Monday, 22 November 2010

In America

Lowdown: The ordeals encountered by an Irish family moving to New York during the eighties.
Review:
An Irish family crosses the American border, seemingly illegally, and settles in Manhattan. That is the premises of Jim Sheridan’s 2002 film, In America. It’s your average young family with aspirations: the husband is a would be actor looking for an acting career in Broadway, the wife is a mother supporting her children and her husband, and two little girls. We have no idea what got the family all the way to the USA and New York in particular; the only other thing In America is willing to tell us about them is that they had a third child that died as a baby.
With that one big historical blemish on their record, our family is about to face the new ordeal of settling down in a new place. It’s the usual immigrant stuff: finding a place to live, finding a job, dealing with local conditions (e.g., the heat of summer). Everywhere they go our family has it the hard way, most notably with their residence: an old flat in a building full of drug addicts. Thus the story develops: we meet more characters as the family encounters them and we learn more about the family’s tragic past.
I found myself having big problems with In America. The total lack of setup information – why we’re here in New York, what is the motivation of doing this and that – got the better of me. Unable to identify with any of the characters whose ordeals are largely their own fault (as in, they should have known better) I also found myself unmoved by their gruelling experiences: big deal, as if I needed someone to tell me that the life of an immigrant can be hard. The actors, especially the husband, do not do the film much favor either; add the way a mysterious neighbor (Djimon Hounsou) is introduced got me to be openly hostile towards the film, angry at me wasting my precious time on a film that doesn’t know what it wants to do with itself.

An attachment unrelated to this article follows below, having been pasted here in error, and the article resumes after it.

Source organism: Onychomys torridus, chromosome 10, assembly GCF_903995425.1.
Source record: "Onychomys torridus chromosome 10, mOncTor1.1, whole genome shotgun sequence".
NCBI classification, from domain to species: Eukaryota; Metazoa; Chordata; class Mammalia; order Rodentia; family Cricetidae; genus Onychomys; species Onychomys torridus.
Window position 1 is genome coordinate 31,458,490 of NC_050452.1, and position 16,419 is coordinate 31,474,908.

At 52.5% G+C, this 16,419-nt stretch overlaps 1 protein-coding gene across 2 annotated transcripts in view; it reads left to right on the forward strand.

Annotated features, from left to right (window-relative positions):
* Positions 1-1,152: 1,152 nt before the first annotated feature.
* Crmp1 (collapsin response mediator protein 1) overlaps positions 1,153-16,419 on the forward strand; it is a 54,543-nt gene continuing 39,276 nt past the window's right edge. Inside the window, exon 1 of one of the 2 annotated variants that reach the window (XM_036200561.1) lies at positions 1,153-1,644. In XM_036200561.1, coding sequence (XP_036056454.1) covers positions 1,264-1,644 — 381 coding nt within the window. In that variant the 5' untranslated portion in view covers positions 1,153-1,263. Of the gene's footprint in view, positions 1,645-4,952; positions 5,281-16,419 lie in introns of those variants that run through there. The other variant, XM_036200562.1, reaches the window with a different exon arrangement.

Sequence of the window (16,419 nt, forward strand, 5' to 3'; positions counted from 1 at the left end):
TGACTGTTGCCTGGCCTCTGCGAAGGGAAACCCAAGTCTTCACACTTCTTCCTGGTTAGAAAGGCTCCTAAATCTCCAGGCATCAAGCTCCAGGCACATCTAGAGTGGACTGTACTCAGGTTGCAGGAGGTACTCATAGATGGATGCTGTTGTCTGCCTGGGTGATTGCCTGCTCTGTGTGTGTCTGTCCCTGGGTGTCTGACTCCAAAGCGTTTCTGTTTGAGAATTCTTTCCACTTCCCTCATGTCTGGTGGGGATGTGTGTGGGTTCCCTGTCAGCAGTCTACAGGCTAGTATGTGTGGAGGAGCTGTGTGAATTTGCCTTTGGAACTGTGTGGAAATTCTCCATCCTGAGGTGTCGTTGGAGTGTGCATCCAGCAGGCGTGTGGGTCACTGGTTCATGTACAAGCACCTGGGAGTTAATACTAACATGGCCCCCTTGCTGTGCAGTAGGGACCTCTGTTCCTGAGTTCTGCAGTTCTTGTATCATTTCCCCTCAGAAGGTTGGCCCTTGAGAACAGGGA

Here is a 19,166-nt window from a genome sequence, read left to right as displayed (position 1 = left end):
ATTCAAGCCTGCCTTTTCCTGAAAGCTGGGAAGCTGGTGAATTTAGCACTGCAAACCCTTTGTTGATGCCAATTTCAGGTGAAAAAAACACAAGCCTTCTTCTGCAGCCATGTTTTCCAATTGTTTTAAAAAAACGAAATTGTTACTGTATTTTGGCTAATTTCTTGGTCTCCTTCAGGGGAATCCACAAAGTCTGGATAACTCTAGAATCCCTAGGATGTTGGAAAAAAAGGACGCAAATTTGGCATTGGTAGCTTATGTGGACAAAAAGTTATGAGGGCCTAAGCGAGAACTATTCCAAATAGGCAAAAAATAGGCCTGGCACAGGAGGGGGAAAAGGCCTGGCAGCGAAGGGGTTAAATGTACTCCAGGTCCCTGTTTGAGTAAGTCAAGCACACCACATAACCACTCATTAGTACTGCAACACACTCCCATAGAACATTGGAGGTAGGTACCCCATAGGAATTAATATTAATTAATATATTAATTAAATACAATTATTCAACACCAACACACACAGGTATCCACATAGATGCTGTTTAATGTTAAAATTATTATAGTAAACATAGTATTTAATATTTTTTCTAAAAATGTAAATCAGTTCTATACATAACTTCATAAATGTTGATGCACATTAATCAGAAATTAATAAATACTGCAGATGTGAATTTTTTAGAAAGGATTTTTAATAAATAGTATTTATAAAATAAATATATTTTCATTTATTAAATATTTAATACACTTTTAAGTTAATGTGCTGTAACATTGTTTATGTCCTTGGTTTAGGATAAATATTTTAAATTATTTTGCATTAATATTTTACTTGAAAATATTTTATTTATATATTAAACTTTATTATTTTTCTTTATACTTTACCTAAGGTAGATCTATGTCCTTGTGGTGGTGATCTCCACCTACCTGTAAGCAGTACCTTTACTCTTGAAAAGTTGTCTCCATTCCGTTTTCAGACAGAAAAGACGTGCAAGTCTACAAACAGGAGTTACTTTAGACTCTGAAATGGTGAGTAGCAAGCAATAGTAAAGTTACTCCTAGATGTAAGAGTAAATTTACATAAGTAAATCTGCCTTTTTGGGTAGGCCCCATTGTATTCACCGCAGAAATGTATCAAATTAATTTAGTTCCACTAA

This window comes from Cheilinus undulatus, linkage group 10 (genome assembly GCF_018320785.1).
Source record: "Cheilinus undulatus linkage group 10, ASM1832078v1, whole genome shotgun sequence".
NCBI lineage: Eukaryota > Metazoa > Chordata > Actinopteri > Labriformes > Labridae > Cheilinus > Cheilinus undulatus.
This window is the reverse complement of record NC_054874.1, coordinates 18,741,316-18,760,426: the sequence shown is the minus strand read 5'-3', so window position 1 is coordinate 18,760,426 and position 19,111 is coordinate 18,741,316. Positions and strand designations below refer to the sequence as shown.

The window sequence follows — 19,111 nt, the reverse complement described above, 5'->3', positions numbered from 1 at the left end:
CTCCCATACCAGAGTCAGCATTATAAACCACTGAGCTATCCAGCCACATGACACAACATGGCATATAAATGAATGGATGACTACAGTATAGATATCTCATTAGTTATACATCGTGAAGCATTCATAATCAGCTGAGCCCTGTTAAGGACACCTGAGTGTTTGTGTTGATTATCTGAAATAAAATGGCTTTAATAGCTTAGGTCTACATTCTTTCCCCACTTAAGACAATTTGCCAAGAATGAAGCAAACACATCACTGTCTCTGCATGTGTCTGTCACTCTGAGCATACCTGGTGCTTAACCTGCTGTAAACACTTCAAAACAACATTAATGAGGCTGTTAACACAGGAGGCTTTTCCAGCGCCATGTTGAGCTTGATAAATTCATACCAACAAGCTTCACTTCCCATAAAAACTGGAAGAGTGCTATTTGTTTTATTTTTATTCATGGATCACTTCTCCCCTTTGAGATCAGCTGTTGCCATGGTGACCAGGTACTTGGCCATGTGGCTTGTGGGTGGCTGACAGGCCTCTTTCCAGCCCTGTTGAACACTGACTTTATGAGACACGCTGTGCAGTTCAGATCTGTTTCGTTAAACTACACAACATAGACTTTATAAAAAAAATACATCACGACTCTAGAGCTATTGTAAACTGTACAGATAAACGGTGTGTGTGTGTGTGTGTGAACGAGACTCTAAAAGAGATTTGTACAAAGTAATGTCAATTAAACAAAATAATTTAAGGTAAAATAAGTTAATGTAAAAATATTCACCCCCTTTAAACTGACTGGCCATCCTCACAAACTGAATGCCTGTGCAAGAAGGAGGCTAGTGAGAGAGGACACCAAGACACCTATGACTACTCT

Worst scene: The father gets his family an air-conditioner. In order to achieve his goal he has to carry it in traffic and against, up the stairs, and then go find a replacement power plug. The scene is supposed to demonstrate the hardship our family experiences, but give me a break: I had to go through some of those things myself. We all do, when we move, unless we’re millionaires; and you don’t see us making a film about it.
Overall: Bad films are one thing; at least you can entertain yourself by identifying what it is, exactly, that makes them bad. Films that don’t know what they want of themselves are another beast altogether, because they’re just a waste of everybody’s time. In America belongs to the latter group: I don’t know much about its background but it feels to me like a tribute to someone going through what the film’s family went through. Regardless, In America feels more like it should have been a home video, and should thus be treated as such: we know no one would be interested in our home videos so we keep them to ourselves. In America is a home video that wants to impose itself on its viewers, which is why I’m going to be harsh on it and give it 1 out of 5 stars.

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